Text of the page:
But you don’t magically become OK again. The longer you stay in bed, the more you want to stay in bed. Bed is a safe place because you’ve surrendered. You’ve stopped faking it and you no longer have to deal with anyone. Between dozing and staring at your arm hair (because you’re too fucked up to watch TV or read a book), all that sadness, guilt, embarrassment, fear, and aloneness start to seem less defined.
Those feelings don’t go away, though. Instead, they morph into one big feeling: despair. You realize that something is really, really wrong with you. You wonder if you’ll ever be OK again. You wonder if you even want to be OK again. Life seems like so much work, more work than you can imagine doing, ever.
Finally, after a time, even the despair goes away and you feel nothing. You look back with morbid nostalgia on the sadness, guilt, embarrassment, fear, aloneness, and despair. You crave sleep because in dreams you feel something.
This is the heart of depression: a shitload of nothingness.
You can’t sleep, so you root around in the medicine cabinet and find some old Ambien. You take one and you finally sleep, for a while. When you wake up you take another, and later, another. You start counting the pills left in the bottle and wondering if you should just take them all and sleep forever. You tell yourself that your partner, your kids, your friends, and your coworkers would be better off without you.
If you’re lucky, you see the insanity in this line of thinking. You pick one thing in your life that makes you feel like an asshole for even considering suicide. Maybe it’s your family, or your work, or your cat. But it’s something.
You ask for help, which feels like the hardest thing you’ve ever done. Talking to your partner, finding a doctor, even picking up the phone and dialing a number, seem impossible. Everything seems impossible. But you do it anyway because the alternatives are either more nothingness, or real and permanent nothingness, and you’ve decided you don’t want that.
If you’re lucky, you get the help you need: a good doctor, a proper diagnosis, a plan of action that works for you. Maybe medication, talk therapy, or a combination of the two.
You begin doing all the work, the hard-as-fuck work, that will let you feel something, anything, that makes you want to live. If your doctor prescribes medication, it takes weeks to kick in. Talking to a therapist brings back all the sadness, guilt, embarrassment, fear, aloneness, and despair, and that feels counterproductive.
You have some good days but mostly bad. If you keep working, the good days come more frequently. Your meds start working. Therapy becomes easier. You keep doing the work no matter how hard it is. You learn a bunch of stuff about depression that you never wanted to know.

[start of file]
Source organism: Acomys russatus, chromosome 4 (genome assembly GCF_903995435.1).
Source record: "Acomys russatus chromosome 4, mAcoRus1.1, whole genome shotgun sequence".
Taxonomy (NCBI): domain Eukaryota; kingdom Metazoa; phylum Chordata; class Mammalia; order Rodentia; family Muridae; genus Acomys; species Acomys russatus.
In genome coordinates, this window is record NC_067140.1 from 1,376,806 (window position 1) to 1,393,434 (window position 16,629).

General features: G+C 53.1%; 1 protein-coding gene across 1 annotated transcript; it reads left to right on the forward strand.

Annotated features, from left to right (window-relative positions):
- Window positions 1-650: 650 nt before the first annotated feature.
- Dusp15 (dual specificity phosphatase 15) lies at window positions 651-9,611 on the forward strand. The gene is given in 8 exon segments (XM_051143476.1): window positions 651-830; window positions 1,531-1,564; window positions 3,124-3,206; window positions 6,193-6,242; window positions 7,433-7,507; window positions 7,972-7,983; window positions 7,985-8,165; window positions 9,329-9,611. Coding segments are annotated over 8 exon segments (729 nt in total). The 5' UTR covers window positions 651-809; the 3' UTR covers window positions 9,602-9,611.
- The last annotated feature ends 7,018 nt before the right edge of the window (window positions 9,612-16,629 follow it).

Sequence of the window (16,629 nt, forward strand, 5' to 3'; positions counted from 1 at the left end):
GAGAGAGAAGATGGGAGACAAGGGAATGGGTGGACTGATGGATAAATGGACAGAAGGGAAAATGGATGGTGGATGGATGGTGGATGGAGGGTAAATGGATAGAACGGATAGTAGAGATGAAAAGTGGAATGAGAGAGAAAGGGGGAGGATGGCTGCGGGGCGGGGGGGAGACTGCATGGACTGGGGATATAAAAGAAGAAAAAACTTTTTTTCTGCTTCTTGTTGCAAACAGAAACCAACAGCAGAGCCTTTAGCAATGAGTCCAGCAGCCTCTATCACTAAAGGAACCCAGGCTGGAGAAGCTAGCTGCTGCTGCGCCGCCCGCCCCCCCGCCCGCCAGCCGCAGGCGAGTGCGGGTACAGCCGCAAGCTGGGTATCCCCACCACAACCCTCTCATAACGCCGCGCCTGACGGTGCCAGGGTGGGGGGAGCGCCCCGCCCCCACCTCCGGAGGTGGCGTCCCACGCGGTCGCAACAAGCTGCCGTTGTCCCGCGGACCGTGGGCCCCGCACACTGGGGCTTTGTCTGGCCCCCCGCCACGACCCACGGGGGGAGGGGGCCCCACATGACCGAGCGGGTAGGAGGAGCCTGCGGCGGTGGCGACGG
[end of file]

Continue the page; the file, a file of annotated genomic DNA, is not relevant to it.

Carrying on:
Eventually, you feel like yourself again, or close enough. If you’re smart, you keep working because you don’t want to end up back in bed.
And then you know what happens? You live the rest of your life knowing that depression is a disease, and while you might be in remission, it could sneak up on you again. Or not.
You never know if the nothingness will take over again.
I was lucky, but not very smart. When I felt like myself for a year or so after my first depressive episode, I stopped taking my meds without telling anyone. I felt fine! I was doing everything right: eating healthy, exercising like crazy, exploring Buddhism, practicing mindfulness. For a while, I was OK.
Then I spiraled again, but I didn’t recognize the signs. Finally, when I wanted nothing more than to stay in bed forever, I went to my therapist, sat in his office, and cried. I started the work all over again: medication, talk therapy, waiting for the good days to outnumber the bad.
That’s what depression looks like for many people. We are not depressed because we are selfish, lazy, or weak, and we know we are difficult—even infuriating—to live with. So we often cling to denial as tightly as people who don’t understand that depression is a life-threatening disease, people who believe depression is a narcissistic behavior. But it’s not a behavior at all.
You cannot choose how to behave when you feel nothing inside.
For me, the cycle repeats itself even though I’ve never again gone off my medication. Every three or four years, my antidepressant/anti-anxiety cocktail loses its punch. I catch it as quickly as possible and I start new medication.
I am grateful every day that the people closest to me are understanding and empathetic instead of ignorant and judgmental, because this is me for the rest of my life. But not all people who suffer from depression are as lucky as I am.
Please remember this: While empathy from those who’ve been there is invaluable, sympathy from those who haven’t is an act of selflessness and compassion.
Role/Reboot contributor Laurel Hermanson is a freelance writer and editor in Portland, OR. Her first novel, Soft Landing, was published in 2009. She is currently working on her second novel, Mommune. She blogs about almost everything at Grace Under Pressure. Find her on Facebook and Twitter.